I've eaten quite a few falafel over the years, many of which have in all honesty been very disappointing, but I can promise that these ones definitely won't disappoint. How exciting that you've now got a copy of Jerusalem. I can remember when I first got mine - I cooked out of it nearly every night for a fortnight! If you enjoy the book, Joyce, you might enjoy cooking with the Tasting Jerusalem group - each month we have a chosen ingredient to explore and cook with from the Jerusalem cookbook.Delete
I love a good falafel and these look wonderful--especially on those homemade flatbreads. I would happily eat them up. ;-)ReplyDelete
Thanks, Deb, I'm sure you would love these xoDelete
What a delightful couple of recipes Sue. I've just been making a load of falafels lately and would love to try yours. The breads also look so tantalising.ReplyDelete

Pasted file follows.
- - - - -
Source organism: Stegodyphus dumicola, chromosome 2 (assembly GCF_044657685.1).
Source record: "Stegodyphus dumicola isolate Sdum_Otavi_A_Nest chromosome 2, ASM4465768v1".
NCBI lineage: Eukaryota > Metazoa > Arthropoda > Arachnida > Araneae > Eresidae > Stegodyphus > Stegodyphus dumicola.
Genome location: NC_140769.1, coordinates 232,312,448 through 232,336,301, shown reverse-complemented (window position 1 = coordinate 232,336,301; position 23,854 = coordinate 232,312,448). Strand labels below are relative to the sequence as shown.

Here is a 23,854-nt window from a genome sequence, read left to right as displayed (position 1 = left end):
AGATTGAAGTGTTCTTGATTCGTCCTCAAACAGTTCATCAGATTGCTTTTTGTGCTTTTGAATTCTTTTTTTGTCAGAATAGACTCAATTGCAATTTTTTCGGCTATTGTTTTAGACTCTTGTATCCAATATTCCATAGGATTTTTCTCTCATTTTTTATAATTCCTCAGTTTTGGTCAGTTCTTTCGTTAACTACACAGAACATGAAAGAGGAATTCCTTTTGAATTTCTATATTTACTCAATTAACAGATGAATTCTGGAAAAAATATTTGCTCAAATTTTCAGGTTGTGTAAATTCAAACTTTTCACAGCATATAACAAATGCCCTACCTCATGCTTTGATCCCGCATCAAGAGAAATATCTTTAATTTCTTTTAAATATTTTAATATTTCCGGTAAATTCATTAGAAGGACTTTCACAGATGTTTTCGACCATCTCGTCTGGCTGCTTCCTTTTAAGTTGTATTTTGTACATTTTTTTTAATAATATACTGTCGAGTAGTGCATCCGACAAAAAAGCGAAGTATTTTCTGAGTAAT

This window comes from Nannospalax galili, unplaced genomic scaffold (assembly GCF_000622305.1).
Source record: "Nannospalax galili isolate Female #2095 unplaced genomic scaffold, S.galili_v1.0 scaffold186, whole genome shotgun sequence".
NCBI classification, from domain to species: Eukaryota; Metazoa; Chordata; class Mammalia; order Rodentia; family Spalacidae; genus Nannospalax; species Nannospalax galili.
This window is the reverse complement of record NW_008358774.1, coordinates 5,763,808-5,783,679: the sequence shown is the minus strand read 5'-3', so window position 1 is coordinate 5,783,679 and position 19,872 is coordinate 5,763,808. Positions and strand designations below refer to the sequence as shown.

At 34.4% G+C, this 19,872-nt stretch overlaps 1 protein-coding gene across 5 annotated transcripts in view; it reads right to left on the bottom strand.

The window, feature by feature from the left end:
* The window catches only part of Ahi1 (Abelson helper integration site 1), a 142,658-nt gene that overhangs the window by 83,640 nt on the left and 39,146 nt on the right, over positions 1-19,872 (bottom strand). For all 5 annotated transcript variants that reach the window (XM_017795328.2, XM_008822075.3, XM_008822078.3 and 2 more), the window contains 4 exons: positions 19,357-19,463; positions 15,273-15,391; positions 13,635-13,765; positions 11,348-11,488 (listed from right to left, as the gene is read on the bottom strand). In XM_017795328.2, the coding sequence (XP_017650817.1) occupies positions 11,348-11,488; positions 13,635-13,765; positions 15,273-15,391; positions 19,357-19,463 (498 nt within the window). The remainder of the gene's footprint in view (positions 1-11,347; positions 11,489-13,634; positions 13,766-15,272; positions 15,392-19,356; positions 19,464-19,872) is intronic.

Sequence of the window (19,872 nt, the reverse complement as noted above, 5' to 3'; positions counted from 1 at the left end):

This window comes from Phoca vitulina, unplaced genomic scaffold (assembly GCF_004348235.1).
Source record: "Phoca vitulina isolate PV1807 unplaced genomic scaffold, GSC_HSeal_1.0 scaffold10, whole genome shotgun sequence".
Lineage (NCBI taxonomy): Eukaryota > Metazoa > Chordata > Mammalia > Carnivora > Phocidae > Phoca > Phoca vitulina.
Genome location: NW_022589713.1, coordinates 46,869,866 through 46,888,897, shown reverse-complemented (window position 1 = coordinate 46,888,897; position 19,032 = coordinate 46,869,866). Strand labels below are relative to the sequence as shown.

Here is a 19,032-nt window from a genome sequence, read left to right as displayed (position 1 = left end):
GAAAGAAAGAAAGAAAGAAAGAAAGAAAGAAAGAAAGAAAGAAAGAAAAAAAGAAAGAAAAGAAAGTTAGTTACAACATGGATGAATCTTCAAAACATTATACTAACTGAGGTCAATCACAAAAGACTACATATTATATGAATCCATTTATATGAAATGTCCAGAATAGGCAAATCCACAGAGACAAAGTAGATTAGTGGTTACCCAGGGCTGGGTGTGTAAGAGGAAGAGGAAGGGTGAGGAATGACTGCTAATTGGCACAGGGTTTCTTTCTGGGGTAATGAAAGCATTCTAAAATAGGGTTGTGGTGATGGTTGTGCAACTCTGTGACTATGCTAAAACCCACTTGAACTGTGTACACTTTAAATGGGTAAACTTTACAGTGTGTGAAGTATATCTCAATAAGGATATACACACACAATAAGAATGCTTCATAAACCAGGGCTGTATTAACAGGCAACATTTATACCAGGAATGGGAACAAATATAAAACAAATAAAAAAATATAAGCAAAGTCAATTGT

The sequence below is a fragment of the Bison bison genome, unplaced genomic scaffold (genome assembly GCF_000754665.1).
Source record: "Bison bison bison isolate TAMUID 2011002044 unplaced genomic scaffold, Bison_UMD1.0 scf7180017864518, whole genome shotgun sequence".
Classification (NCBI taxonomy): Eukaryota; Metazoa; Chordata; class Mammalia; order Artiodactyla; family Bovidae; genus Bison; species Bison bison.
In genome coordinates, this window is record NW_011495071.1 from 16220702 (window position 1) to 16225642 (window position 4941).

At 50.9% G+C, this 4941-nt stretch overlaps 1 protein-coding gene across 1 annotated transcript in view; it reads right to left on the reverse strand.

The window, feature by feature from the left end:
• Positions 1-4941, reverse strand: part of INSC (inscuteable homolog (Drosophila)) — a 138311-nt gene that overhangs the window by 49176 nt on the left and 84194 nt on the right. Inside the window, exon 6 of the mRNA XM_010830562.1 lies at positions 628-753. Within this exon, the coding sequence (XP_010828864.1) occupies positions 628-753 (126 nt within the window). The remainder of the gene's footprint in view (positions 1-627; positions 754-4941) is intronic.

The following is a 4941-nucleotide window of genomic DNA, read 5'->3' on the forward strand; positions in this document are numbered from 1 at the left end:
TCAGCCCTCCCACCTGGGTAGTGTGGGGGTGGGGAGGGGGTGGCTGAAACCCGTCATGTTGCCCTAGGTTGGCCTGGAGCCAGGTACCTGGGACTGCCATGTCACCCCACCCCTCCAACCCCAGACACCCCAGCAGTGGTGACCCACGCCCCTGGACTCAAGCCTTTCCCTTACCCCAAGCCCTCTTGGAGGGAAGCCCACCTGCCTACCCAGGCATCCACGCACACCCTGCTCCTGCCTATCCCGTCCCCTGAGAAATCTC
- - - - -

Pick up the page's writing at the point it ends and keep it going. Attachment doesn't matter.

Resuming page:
Thanks, David, and thanks for stopping by - hope you enjoy the falafelDelete
this looks so good and healthy with all the beans "-)ReplyDelete
Thanks, Rebecca, and thanks for visiting :-)Delete
That looks delicious! I've always wanted to try my hand at making falafel - this recipe looks like a good place to start. Those flatbreads must have been so flavourful with the addition of tahini and honey - great idea.ReplyDelete
Thanks, Zosia. I hope you give the falafel a try - I'm sure you'd enjoy them. The flatbreads were delicious, and have become a regular around here.Delete
I've never made falafel. Now I have a good recipe to follow. Thanks.ReplyDelete